As shown, the isolation layers 210, 212 include fill material 215 disposed therebetween. The isolation layer 210 can be deposited on a foundation 109 provided by removing at least a portion of the earth 107 disposed above the subterranean structure 105. In one or more embodiments, the isolation layers 210, 212 can isolate, reduce, or otherwise protect a subterranean structure from a force directed from one or more bodies 130 the surface 120 toward the subterranean structure 105. Although not shown, the subterranean structure 105 can be at least partially housed within a caisson or any other protective structure.

FIG. 2 depicts the subterranean structure 105 after the body 130 has formed a gouge 135 through the fill material 115 deposited above the subterranean structure 105. As illustrated, the subterranean structure 105 remained undamaged because the isolation layers 210, 212 absorbed, deflected, or otherwise diverted the force exerted by the body 130 toward the subterranean structure 105.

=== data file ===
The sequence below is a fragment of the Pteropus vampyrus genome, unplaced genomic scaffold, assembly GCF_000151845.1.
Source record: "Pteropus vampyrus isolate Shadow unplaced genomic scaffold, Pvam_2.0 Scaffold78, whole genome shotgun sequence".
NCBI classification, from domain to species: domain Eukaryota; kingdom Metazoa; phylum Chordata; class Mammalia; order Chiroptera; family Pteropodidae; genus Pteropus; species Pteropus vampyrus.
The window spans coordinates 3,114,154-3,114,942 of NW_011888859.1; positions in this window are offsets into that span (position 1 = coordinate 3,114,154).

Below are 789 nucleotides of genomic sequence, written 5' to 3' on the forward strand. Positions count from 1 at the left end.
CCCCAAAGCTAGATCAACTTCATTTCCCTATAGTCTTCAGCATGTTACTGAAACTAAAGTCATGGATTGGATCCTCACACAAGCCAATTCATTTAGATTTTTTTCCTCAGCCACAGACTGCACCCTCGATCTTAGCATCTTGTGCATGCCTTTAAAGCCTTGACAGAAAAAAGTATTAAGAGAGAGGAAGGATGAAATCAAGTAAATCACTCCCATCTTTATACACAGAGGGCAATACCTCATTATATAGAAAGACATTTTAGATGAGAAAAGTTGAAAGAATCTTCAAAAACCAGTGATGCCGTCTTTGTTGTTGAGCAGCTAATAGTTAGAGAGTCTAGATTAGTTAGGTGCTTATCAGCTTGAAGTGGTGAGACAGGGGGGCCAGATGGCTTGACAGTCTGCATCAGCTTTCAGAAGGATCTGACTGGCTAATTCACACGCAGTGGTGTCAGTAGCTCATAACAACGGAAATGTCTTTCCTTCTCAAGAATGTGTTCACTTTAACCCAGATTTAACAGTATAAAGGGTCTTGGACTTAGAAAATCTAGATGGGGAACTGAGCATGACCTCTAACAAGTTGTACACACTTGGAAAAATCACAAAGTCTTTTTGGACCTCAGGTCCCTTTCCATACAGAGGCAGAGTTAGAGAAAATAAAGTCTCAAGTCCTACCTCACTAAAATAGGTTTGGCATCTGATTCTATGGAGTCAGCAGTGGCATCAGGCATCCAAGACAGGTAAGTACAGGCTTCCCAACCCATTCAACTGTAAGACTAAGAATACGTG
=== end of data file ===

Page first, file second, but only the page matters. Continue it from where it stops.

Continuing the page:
In one or more embodiments, the height of the fill material deposited between the isolation layers 210, 212 can be any suitable height. In one or more embodiments, the height of the fill material 215 deposited between the isolation layers 210, 212 can range from a low of about 0.1 m, about 0.2 m, or about 0.3 m to a high of about 0.5 m, about 1 m, about 2 m or more. In one or more embodiments, the height of the fill material 215 deposited between the isolation layers 210, 212 can range from about 0.25 m to about 5 m, about 0.1 m to about 2 m, about 0.2 m to about 2.5 m, about 0.5 m to about 1 m, or about 0.5 m to about 1.5 m.